million of our people are living in the shadows. bring them out into the life and set them on a path to citizenship. so hang in there. keep the faith, i got arrested 40 times during the '60s, beaten, bloodied and unconscious. i'm not tired, i'm not weary. i'm not prepared to sit down and give up. i am ready to fight and continue to fight, and you must fight. thank you very much. >> congressman john lewis. congressman john lewis, the only living speaker from the 1963 march on washington just addressed the crowd. there is no person, ed, with greater moral authority on these issues than congressman lewis. sf sf . >> no doubt about it. he speaks from the heart, speaks
from the soul of what has to be done in america. he made a profound point, no fax machines, no cell phones, no social media. he's appealing to the heart, to the soul of the people of what has to be done. all the tools are in front of us to make this happen for the next generation. it's a real great challenge. i thought it was a fabulous speech. >> the next speaker, randy wi winegarder in, president of the union of teachers. >> august 28, 1963, dr. martin luther king, junior, and thousands of others marched on washington for jobs and freedom. congressman john lewis was the youngest speecher and now 50 years later, i am the youngest speaker. [ cheers and applause ]
>> and i am marching for education, justice and freedom. all over the country public education is under attack. public schools are closing in african-american and latino communities. in chicago we had 50 school closings in african-american and latino communities. budget cuts in all public schools and increase in charter school budgets and new charter school openings. every child deserves a great education. [ cheers and applause ] every school deserves equal funding and resources. i encourage all of you to keep dr. martin luther king junior's dream alive. help us fight for freedom, racial equality, jobs, public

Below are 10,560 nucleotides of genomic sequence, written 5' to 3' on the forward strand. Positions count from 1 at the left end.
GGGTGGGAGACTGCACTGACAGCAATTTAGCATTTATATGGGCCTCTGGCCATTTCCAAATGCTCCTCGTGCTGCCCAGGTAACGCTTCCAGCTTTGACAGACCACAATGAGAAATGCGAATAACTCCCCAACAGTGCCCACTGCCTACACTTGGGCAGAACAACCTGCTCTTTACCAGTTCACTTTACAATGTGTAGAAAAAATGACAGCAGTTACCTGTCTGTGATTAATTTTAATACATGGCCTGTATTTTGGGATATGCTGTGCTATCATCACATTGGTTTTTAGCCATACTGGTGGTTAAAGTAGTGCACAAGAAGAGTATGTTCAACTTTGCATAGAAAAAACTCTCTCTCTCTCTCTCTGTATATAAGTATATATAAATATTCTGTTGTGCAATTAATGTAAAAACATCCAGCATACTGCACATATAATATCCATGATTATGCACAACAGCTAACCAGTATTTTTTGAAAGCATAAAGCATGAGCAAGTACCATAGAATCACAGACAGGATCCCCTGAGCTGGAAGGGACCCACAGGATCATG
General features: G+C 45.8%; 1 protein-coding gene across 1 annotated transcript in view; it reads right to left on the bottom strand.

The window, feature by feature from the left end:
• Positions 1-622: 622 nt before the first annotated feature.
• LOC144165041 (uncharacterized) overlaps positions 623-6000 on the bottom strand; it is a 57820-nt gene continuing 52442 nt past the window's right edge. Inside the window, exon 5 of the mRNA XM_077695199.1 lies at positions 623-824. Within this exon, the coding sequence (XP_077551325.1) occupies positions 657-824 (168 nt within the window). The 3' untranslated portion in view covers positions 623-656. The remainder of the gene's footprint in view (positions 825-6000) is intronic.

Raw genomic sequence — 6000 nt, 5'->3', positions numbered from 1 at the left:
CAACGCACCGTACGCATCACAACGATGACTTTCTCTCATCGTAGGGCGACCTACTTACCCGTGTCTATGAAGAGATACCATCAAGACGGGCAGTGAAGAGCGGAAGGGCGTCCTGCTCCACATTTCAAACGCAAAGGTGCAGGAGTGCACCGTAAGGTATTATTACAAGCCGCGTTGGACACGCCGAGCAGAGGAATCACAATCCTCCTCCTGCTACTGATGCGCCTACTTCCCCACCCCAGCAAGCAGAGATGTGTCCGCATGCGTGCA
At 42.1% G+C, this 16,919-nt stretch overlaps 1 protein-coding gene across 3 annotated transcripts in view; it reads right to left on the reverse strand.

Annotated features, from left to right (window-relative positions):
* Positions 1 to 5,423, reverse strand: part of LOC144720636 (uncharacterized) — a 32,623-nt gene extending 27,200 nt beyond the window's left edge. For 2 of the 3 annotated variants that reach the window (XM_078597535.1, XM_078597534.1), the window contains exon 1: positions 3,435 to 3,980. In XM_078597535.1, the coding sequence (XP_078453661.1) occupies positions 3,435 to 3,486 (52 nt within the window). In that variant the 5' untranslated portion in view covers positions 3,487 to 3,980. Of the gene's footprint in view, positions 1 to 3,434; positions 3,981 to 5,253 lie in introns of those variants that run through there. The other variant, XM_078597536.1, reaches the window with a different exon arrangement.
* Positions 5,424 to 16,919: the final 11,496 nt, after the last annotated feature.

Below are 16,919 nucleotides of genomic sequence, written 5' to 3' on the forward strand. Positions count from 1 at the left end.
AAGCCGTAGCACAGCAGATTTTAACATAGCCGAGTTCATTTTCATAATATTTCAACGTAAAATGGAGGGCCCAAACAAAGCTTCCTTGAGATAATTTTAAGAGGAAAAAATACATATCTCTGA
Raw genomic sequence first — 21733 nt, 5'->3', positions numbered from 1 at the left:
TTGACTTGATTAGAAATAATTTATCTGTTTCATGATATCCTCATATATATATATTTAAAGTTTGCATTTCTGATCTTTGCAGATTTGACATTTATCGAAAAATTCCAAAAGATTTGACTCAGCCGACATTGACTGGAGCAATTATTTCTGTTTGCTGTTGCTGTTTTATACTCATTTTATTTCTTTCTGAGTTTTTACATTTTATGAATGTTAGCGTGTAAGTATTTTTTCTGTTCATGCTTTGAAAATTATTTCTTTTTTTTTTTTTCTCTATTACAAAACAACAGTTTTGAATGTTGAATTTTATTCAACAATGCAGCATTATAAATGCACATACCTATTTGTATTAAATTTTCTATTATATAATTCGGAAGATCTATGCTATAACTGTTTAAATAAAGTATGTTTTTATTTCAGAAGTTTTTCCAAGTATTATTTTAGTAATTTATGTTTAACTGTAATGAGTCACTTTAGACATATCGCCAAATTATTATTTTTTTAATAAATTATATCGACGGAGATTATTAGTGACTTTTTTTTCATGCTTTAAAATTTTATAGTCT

education because i have a dream that we shall over come. >> an internet sensation. weeks ago there were protests in chicago, illinois because of the budget cuts that were taking place in the city. this young man guided by his mother and educated by his mother stepped up in front of a crowd and stole the moment in chicago and made people realize that kids are paying attention. he became an internet sensation. he's a very intelligent young man. we brought him down to the essence festival in new orleans. he is so impressive and he is driven. his main message is every child must have the resources. he sees at a young age there are some schools being resourced and other schools that are not.
i asked him when we were traveling down to new orleans do you understand now you're in the eye of the storm. this kid is a gift from god. this kid is a gift to america's democracy and a young voice that i think we're going to hear for years to come. >> he just made history. he just became the youngest speaker to march on washington 2013, coming after john lewis, the youngest speaker 50 years ago. >> i want you to know this kid, he knows it and he believes it. he is so genuine. he's a little football player, too. i said what position do you play? he says i'm all over the place. >> exactly. >> confidence just pours off this young man. he was very pointed about ram emanuel. he was asking the mayor of chicago why are you doing this